Now your turn- what would your dream race look like? What things would you be sure to include? Do you like how I’ve designed my dream race? Remind me what I’ve left off!

Happy running!



How do you Decide Where to Travel?

I always have a long list of places where I want to travel, and it seems like my list is always getting longer instead of shorter. More times than not, I’ll listen to a podcast and they’ll discuss a place I hadn’t really considered going to before, but by the end, I’m convinced I must go there! Or I’ll read something online and see beautiful photos and add that place to my list. Sometimes a good deal on airfare will come up and I’ll snag the deal and make plans to go there even if it might not have been at the top of my list.

Often I wonder how other people choose where they travel to. Do they go to places near-by or do they go to Disney every year with their kids? Do they go to places where they always went as a kid and it’s just become a habit? Do their spouses or friends mostly choose where to go and they’re just along for the ride? Do they only have enough vacation time to visit family? Or is it something else?

Grand Cayman Island exceeded my expectations and was a perfect choice for a beach trip in November

At the beginning I said I have a long list of places where I want to travel, but that’s not really correct. Actually I have three lists for travel:  one includes states in the United States where I haven’t run a half marathon yet, the second includes places where my husband and I are considering to retire early, and the third includes places where I’d like to go and visit but not necessarily live there.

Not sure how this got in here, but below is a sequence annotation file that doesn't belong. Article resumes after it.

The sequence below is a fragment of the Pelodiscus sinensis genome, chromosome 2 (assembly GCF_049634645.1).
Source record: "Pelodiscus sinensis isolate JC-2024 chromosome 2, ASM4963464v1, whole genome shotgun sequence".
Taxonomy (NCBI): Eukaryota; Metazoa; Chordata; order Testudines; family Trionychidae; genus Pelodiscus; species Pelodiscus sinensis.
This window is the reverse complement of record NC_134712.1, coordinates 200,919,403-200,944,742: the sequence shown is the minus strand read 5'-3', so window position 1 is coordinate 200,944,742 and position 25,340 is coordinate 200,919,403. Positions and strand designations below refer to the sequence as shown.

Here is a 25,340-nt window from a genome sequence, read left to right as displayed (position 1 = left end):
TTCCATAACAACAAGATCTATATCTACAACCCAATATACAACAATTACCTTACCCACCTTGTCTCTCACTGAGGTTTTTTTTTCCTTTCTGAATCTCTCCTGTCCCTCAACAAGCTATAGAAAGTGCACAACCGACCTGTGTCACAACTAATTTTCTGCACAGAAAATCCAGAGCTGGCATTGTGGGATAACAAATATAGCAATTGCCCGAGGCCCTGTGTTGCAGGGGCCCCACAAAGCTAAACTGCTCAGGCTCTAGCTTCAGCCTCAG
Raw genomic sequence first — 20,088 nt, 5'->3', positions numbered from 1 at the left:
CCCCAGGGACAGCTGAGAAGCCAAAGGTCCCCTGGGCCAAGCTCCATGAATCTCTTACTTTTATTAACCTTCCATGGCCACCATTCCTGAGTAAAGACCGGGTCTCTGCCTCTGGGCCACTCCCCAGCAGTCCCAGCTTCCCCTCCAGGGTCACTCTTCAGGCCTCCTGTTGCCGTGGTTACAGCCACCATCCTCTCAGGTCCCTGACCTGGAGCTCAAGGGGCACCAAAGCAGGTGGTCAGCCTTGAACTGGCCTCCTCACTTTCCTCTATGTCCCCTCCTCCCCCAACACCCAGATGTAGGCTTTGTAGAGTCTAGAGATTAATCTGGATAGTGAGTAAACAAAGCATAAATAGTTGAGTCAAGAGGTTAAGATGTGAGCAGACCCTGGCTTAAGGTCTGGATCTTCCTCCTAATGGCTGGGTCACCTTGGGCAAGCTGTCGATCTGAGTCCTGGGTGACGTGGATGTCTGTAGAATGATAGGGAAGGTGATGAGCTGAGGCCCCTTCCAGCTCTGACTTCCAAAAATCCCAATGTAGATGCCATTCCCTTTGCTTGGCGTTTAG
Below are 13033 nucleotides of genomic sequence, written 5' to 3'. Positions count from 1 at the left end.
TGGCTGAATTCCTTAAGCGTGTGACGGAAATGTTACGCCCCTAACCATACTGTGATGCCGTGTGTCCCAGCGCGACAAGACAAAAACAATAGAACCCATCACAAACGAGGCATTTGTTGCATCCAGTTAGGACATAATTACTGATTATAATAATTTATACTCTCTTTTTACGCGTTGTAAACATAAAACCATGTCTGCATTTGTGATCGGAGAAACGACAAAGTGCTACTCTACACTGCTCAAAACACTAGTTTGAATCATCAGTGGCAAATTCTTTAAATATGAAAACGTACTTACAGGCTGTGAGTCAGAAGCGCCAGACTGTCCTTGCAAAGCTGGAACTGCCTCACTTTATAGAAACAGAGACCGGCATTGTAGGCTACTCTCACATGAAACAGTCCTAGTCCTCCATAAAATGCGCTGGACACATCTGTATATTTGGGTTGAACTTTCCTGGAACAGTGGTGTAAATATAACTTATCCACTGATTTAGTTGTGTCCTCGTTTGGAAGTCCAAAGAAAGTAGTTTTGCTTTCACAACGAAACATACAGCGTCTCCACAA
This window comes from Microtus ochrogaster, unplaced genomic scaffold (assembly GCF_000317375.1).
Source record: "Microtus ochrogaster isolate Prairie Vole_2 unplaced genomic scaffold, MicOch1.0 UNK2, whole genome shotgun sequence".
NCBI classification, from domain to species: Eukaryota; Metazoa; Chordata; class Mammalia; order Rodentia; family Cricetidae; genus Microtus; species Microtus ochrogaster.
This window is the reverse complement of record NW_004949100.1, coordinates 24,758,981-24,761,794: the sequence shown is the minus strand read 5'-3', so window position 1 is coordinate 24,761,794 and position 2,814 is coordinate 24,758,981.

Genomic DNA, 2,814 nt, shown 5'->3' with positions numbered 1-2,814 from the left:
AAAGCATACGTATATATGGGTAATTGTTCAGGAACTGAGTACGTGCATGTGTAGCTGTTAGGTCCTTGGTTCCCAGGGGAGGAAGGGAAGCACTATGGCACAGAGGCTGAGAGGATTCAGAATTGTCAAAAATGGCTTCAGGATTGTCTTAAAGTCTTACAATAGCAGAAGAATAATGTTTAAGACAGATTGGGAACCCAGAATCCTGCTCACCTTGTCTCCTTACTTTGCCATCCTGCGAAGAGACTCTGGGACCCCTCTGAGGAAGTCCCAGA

My first list is short and sweet and thankfully getting shorter. It includes Nebraska, New Mexico, Iowa, and Minnesota. I already have half marathons chosen for these states (although the race in Minnesota could change) and because I like to add on a vacation after the race to turn it into a racecation, I already know which city I’ll be going to in Nebraska (Omaha).  I have a pretty good idea about Minnesota, New Mexico, and Iowa, but those aren’t quite as firm as the other states yet. I’ll  be going to Albuquerque, New Mexico and possibly Santa Fe, probably St. Paul in Minnesota, and probably Cedar Rapids in Iowa. If you have suggestions for things to check out including restaurants in any of these areas, feel free to suggest them below.

After running in the Famous Potato Half Marathon in Boise, Idaho, we stayed in the area for a few days and hiked in gorgeous places like this!

My second list includes areas both in and out of the US that are places that my husband and I are checking out as places to retire. A big factor in choosing these areas are the weather, in addition to general location, safety and cost of living. I’ll admit I’m like Goldilocks in that I prefer to live somewhere that’s not too hot and not too cold when I retire. I also like proximity to beaches and mountains if possible and within a reasonable drive to an airport. Currently, this list includes places like southern Portugal and Spain, Ecuador, parts of Central America, as well as places in Oregon and Florida.